Talks to update the North American Free Trade Agreement appeared to be in danger of grinding to a stalemate amid complaints of U.S. negotiators' inflexibility, people familiar with the process said on Sunday.
The United States, Canada and Mexico are holding the fifth of seven planned rounds of talks to modernize NAFTA, which U.S. President Donald Trump blames for job losses and big trade deficits for his country.
Time is running short to reach a deal before the March 2018 start of Mexico's presidential elections, and lack of progress in the current round could put the schedule at risk.
"The talks are really not going anywhere," Jerry Dias, president of Unifor, the largest Canadian private-sector union, told reporters after meeting with Canada's chief negotiator on Sunday.
"As long as the United States is taking the position they are, this is a colossal waste of time," said Dias, who is advising the government and regularly meets the Canadian team.
Hanging over the negotiations is the very real threat that Trump could make good on a threat to scrap NAFTA.
Canada and Mexico object to a number of demands the U.S. side unveiled during the fourth round last month, including for a five-year sunset clause that would force frequent renegotiation of the trade pact, far more stringent automotive content rules and radical changes to dispute settlement mechanisms.
"Our internal view as of this morning is that if any progress is to be made, the United States needs to show some flexibility and a willingness to do a deal," said a Canadian source with knowledge of the talks.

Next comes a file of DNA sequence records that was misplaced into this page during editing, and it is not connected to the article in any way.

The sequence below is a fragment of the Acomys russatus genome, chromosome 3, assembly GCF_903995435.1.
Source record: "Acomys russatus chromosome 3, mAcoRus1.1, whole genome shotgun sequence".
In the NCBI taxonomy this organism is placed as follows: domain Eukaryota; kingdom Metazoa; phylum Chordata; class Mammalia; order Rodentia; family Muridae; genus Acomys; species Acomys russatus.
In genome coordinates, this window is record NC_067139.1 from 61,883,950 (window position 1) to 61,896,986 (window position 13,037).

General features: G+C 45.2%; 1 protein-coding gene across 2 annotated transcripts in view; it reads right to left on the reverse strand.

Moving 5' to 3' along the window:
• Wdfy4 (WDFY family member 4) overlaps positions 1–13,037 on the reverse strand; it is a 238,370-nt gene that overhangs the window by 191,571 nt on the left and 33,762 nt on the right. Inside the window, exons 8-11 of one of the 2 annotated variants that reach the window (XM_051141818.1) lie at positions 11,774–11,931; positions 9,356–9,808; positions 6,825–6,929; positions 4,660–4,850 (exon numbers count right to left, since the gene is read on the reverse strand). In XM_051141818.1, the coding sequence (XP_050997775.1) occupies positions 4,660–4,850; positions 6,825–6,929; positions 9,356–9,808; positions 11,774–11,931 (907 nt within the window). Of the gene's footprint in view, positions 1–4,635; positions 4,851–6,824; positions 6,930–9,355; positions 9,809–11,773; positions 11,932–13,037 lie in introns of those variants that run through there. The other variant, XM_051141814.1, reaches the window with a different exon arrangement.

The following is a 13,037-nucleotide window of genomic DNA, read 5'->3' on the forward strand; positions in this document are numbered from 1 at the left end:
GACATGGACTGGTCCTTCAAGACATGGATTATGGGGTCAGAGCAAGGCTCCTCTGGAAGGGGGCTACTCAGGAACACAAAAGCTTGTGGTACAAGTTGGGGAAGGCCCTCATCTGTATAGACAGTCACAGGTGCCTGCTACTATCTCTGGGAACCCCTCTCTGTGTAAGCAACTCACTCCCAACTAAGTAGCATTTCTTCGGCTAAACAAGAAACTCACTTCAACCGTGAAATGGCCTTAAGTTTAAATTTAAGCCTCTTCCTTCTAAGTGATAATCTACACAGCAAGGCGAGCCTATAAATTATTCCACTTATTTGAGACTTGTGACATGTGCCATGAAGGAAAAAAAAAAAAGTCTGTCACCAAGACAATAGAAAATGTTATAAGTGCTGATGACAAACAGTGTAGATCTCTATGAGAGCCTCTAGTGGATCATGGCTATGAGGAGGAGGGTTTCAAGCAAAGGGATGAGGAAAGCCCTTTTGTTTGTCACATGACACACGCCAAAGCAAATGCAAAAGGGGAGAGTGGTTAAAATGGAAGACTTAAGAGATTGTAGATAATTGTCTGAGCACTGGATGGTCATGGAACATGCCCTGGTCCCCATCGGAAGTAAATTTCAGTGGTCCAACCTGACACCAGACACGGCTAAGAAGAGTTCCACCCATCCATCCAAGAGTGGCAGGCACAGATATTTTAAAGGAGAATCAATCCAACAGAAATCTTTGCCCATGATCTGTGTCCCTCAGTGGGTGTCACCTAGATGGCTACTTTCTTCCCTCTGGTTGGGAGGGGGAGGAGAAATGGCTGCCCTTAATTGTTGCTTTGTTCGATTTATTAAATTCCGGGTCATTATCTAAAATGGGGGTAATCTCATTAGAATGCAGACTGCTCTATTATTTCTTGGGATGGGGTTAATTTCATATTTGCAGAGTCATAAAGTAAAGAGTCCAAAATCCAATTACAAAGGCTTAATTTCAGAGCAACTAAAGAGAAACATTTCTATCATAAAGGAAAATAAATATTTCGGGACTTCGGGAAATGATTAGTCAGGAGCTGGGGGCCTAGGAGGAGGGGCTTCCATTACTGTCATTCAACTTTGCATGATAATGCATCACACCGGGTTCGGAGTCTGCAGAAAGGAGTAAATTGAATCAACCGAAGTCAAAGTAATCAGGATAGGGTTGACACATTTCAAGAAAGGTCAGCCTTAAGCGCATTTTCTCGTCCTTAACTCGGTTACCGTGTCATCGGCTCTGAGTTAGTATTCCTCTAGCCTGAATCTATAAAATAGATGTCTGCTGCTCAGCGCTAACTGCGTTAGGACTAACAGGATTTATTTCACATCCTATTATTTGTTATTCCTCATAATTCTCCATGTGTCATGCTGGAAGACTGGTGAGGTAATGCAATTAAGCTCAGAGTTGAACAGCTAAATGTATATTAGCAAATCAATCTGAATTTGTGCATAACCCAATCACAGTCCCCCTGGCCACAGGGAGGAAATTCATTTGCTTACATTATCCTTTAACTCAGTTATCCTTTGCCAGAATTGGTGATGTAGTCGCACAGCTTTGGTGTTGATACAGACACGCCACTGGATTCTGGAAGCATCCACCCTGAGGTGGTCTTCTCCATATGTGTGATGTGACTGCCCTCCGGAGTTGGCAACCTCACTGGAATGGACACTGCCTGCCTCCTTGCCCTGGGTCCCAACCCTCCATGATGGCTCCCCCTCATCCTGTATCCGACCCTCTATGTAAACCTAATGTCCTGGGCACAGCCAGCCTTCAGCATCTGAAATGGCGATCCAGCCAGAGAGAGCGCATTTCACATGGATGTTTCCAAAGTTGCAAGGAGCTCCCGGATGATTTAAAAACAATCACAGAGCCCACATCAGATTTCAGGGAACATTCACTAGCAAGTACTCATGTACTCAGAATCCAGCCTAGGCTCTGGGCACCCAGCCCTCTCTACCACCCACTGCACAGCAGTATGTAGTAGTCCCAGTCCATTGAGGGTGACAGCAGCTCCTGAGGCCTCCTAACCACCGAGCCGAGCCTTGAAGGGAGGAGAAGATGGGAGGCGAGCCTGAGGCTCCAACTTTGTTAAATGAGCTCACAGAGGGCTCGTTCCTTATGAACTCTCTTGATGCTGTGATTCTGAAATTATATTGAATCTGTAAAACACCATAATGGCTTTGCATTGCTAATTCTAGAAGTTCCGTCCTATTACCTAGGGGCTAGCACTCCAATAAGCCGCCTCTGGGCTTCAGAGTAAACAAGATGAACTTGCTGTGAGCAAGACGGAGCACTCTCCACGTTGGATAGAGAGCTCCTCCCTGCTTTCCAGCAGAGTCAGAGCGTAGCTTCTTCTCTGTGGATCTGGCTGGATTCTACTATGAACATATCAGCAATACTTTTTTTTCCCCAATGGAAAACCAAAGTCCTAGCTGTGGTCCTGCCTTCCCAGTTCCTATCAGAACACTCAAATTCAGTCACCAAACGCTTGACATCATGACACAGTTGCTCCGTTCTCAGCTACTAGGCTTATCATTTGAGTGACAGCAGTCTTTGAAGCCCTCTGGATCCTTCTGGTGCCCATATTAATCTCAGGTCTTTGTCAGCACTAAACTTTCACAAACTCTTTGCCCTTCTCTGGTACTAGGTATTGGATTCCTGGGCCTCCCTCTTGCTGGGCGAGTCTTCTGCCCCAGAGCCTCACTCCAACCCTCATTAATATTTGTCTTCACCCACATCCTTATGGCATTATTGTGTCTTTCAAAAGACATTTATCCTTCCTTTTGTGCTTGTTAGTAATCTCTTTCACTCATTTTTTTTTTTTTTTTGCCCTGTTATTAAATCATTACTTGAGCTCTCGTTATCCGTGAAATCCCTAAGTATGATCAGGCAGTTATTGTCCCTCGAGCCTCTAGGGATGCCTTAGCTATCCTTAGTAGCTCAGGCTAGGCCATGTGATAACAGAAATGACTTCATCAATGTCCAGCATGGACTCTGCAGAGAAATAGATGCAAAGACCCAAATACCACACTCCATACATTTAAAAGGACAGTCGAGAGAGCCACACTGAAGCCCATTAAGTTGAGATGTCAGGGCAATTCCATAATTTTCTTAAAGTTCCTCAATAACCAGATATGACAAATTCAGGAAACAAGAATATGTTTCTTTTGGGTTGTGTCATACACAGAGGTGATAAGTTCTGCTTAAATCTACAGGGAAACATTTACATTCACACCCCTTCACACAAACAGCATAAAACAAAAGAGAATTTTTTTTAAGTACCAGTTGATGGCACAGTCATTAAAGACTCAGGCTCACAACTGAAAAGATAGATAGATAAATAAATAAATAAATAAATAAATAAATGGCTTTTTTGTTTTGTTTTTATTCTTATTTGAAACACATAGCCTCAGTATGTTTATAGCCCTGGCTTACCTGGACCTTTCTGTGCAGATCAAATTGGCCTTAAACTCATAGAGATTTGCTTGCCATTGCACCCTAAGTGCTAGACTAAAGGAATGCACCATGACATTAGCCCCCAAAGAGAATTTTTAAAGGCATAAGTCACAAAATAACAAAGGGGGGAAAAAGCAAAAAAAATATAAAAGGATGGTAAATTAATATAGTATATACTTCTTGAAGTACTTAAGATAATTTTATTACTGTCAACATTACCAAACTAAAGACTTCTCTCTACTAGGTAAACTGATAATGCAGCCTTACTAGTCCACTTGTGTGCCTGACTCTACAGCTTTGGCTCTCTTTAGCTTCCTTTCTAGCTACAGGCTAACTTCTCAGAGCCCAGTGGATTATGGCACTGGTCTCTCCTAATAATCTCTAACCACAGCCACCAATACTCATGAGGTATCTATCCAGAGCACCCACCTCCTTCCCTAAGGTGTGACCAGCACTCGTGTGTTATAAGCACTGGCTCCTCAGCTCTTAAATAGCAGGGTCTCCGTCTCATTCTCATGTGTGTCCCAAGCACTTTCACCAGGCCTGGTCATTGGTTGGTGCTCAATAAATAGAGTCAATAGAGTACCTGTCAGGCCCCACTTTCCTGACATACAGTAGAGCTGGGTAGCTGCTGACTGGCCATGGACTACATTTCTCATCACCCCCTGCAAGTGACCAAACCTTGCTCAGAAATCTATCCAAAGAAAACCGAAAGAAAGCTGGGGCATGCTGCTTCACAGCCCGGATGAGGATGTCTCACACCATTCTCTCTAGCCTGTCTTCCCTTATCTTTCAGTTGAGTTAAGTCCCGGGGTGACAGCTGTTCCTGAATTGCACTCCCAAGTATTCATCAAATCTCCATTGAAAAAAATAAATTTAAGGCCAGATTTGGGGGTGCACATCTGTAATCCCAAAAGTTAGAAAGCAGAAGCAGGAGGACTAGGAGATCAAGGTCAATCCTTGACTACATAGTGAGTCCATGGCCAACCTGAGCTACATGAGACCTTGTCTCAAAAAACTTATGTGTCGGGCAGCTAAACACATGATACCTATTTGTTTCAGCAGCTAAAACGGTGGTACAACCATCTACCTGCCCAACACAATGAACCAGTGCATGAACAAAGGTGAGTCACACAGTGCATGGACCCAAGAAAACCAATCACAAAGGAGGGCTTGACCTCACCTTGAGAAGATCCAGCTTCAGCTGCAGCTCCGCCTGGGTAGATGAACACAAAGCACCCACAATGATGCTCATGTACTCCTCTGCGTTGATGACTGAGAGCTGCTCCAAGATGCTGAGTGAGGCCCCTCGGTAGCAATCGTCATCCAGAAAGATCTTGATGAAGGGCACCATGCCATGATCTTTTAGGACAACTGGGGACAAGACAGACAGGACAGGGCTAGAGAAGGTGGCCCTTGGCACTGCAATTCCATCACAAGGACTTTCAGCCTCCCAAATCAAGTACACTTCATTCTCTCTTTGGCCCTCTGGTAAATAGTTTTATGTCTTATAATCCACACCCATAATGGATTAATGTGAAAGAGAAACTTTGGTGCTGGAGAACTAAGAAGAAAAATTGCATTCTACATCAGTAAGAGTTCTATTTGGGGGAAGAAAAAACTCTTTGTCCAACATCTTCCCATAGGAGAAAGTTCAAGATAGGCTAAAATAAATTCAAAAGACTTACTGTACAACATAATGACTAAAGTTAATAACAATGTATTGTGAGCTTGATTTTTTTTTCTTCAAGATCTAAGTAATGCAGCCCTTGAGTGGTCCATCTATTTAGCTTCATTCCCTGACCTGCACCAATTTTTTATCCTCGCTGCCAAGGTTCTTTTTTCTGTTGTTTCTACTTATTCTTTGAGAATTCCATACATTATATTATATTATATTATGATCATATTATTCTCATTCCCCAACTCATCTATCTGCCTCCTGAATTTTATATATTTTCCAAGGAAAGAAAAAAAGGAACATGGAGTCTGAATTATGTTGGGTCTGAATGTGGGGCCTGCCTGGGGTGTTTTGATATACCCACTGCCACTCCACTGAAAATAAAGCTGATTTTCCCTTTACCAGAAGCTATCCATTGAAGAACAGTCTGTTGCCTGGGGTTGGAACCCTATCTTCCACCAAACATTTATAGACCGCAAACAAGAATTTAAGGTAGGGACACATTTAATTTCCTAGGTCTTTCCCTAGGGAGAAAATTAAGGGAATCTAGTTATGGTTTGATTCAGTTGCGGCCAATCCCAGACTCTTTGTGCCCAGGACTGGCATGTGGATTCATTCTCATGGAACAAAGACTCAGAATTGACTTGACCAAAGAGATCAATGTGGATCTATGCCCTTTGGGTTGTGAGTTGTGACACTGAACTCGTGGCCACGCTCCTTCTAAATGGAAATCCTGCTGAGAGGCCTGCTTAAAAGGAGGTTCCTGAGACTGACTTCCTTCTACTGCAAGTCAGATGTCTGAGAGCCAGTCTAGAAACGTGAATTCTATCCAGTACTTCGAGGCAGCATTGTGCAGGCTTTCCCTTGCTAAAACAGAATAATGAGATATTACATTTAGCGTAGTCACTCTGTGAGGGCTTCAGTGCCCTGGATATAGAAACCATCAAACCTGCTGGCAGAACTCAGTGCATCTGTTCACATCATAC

"We are seeing no signs of flexibility now," added the source, who requested anonymity given the sensitivity of the situation.
U.S. officials declined to comment.
Dias said the United States was showing some signs of flexibility over its sunset clause proposal after Mexican officials floated a plan for a "rigorous evaluation" of the trade pact but without an automatic expiration.
U.S. negotiating objectives that were updated on Friday appeared to accommodate the Mexican proposal, saying the revised NAFTA should "provide a mechanism for ensuring that the Parties assess the benefits of the Agreement on a periodic basis."
Canada and Mexico are also unhappy about U.S. demands that half the content of North American-built autos come from the United States, coupled with a much higher 85 percent North American content threshold. Officials are due to discuss the issue from Sunday through the end of the fifth round on Tuesday,
A source close to the negotiations said the Mexicans had no intention of making a counter offer on autos content because "there is a structural problem ... in the way the subject is being addressed." Mexico, the source added, felt the U.S. demand was not viable.
Flavio Volpe, president of the Canada's Automotive Parts Manufacturers' Association, said there was little chance of making substantial progress on autos in Mexico City, as the U.S. demands were still not fully understood.
"I don't expect a heavy negotiation here," he said in an interview on the sidelines of the talks.
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